‘Hmm,’ said Rinku. ‘It needs patience and genuine interest in the team members’ development. I must confess I haven’t walked that extra mile with my team.’

‘Ideally, such leaders develop their team members gently, non-intrusively, without them even realising that the leader is doing it,’ said Rakesh. ‘This has been the approach of Confucius, another great Chinese philosopher, on leadership, and its best expressed in this quote — To be able, yet to ask the advise of those who are not able, to have many talents yet to ask the advise of those who have few, to have yet to appear to want, to be full yet to appear empty, to be transgressed against yet not mind.

‘What does that mean, bhaiyya?’ asked Rahul.

‘It means that the leader who loves his team like a parent develops each individual in a manner that the individual feels she has done it herself. Though the leader knows everything, she will still seek advice and help from team members who do not know more, making them think and feel valued. Though the leader has everything, she appears to want, thus, motivating the team members to strive for more. Though the leader is attacked, she does not mind, knowing that these are her children. Such is the stuff great leaders are made of.’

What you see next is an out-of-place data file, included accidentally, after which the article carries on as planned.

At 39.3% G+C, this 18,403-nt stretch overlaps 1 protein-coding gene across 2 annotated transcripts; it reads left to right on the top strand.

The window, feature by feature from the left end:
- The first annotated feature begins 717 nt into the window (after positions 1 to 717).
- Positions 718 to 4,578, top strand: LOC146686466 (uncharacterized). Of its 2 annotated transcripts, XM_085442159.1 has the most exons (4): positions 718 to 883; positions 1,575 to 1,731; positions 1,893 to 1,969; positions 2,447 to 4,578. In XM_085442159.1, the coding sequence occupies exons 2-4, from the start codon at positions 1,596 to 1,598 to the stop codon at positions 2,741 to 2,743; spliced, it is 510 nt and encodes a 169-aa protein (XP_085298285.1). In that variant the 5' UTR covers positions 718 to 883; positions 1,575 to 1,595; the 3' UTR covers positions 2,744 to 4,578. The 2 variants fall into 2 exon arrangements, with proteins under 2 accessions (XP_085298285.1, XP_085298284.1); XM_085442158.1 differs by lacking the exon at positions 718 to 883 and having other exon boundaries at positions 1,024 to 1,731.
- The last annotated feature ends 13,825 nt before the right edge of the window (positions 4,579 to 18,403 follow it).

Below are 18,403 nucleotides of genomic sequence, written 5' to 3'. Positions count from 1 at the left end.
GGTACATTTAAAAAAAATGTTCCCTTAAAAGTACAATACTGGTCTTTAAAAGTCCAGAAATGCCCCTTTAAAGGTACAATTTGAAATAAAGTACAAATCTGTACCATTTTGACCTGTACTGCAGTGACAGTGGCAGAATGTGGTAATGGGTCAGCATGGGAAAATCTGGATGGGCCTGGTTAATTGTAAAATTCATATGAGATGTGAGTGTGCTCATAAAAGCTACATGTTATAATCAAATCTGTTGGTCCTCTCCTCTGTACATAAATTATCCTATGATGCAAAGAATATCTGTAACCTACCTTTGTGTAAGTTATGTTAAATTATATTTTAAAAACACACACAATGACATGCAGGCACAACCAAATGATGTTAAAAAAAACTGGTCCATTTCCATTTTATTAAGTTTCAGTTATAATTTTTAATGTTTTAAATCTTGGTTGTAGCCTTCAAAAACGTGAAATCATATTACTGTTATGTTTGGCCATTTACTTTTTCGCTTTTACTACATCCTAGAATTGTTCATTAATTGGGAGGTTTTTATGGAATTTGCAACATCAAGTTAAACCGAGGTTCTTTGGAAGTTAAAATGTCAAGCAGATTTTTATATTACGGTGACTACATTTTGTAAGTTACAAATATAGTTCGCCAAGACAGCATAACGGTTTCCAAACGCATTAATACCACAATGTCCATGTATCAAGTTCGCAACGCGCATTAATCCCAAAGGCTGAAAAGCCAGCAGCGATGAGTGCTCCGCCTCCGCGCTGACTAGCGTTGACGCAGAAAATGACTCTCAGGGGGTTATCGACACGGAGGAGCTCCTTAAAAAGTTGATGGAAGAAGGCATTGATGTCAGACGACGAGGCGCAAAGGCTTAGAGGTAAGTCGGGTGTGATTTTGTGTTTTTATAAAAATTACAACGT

‘Wow,’ said Rinku. ‘I have to learn to be other-centric, think about my individual team members' good, and facilitate their development in a fashion that they feel they have done it themselves. That way they grow the fastest. That’s true love.’

‘Thanks, bhaiyya,’ said Rahul. ‘I would like to bring out the best in all my close relationships by knowing them and their deepest aspirations and helping them achieve that. Like you said, that’s true love.’

Pro Tip: To get the best out of your team members, care for them as one would care for one’s children. Love is bringing out the best in your team members, by exploring their talents and helping them open up possibilities that even they may not be aware of.